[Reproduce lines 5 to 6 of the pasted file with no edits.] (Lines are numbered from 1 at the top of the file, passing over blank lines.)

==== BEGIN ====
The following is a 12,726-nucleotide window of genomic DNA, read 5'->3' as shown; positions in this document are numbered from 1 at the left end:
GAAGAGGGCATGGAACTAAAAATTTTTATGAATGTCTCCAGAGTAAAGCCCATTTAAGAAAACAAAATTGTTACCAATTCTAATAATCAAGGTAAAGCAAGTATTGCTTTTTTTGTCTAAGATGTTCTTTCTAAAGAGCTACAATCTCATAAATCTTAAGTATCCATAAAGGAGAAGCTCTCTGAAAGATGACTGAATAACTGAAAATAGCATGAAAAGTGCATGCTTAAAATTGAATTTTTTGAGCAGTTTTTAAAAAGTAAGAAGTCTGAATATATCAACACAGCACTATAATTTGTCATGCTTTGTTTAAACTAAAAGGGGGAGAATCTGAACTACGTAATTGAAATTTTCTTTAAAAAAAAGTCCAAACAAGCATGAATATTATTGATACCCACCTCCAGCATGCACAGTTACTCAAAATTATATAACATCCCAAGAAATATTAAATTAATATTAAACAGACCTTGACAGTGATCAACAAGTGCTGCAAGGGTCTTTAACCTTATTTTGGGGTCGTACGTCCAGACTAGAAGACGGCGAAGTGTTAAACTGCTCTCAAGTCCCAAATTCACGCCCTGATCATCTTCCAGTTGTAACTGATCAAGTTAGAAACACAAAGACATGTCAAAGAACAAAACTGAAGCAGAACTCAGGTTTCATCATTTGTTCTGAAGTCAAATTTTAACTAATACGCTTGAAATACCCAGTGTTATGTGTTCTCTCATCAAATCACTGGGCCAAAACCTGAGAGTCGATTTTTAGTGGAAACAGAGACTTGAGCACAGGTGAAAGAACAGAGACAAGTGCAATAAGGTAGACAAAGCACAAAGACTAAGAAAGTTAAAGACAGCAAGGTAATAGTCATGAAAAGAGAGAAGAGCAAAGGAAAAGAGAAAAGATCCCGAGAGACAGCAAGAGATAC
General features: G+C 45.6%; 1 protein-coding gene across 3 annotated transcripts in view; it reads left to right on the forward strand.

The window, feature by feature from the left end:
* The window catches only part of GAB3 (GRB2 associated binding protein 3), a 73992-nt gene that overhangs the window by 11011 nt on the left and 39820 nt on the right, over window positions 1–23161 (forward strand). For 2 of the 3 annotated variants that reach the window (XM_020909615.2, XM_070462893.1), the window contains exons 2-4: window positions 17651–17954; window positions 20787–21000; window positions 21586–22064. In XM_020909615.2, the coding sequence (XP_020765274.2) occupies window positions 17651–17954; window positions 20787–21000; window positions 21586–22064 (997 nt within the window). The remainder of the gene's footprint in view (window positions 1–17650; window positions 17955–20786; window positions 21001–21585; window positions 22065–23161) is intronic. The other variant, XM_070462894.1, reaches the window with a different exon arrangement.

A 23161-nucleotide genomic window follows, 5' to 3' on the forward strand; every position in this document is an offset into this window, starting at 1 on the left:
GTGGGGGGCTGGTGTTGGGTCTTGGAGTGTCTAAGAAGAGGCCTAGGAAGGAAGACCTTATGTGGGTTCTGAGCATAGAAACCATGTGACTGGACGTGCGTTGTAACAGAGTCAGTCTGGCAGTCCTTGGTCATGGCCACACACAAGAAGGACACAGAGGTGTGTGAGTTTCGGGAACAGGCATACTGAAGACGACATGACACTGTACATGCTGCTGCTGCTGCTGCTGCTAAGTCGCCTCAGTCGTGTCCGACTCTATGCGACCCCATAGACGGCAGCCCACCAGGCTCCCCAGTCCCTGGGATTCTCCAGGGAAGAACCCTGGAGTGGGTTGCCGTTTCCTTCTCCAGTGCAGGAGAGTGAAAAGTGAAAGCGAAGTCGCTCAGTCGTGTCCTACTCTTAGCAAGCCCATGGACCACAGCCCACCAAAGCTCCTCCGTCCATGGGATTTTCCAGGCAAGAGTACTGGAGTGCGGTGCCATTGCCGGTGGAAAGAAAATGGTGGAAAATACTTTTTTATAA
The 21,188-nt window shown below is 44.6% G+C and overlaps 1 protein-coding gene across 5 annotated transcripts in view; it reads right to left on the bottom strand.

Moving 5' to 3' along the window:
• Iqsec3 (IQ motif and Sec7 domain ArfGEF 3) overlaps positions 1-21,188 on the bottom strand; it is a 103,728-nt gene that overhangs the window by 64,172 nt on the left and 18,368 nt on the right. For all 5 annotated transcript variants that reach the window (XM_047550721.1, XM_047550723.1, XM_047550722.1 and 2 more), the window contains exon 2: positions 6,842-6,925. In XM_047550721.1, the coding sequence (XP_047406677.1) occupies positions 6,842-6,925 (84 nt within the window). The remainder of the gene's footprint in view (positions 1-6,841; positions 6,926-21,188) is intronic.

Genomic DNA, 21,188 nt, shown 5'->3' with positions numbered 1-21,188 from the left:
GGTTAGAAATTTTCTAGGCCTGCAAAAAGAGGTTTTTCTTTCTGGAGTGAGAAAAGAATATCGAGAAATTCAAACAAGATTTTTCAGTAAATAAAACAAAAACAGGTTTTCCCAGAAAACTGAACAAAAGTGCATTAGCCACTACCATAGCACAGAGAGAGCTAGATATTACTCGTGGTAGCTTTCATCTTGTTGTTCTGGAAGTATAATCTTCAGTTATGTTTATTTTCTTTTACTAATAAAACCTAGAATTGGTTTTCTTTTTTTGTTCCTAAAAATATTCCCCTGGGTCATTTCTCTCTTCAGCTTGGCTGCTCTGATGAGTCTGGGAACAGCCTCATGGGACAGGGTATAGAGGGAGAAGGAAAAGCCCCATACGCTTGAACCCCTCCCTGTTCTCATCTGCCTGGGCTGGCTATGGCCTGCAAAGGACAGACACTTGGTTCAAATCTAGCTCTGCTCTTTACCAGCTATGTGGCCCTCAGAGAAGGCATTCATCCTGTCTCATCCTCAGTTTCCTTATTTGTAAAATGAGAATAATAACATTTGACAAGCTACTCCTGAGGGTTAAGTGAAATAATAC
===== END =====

* The window catches only part of GAB3 (GRB2 associated binding protein 3), a 73992-nt gene that overhangs the window by 11011 nt on the left and 39820 nt on the right, over window positions 1–23161 (forward strand). For 2 of the 3 annotated variants that reach the window (XM_020909615.2, XM_070462893.1), the window contains exons 2-4: window positions 17651–17954; window positions 20787–21000; window positions 21586–22064. In XM_020909615.2, the coding sequence (XP_020765274.2) occupies window positions 17651–17954; window positions 20787–21000; window positions 21586–22064 (997 nt within the window). The remainder of the gene's footprint in view (window positions 1–17650; window positions 17955–20786; window positions 21001–21585; window positions 22065–23161) is intronic. The other variant, XM_070462894.1, reaches the window with a different exon arrangement.

A 23161-nucleotide genomic window follows, 5' to 3' on the forward strand; every position in this document is an offset into this window, starting at 1 on the left: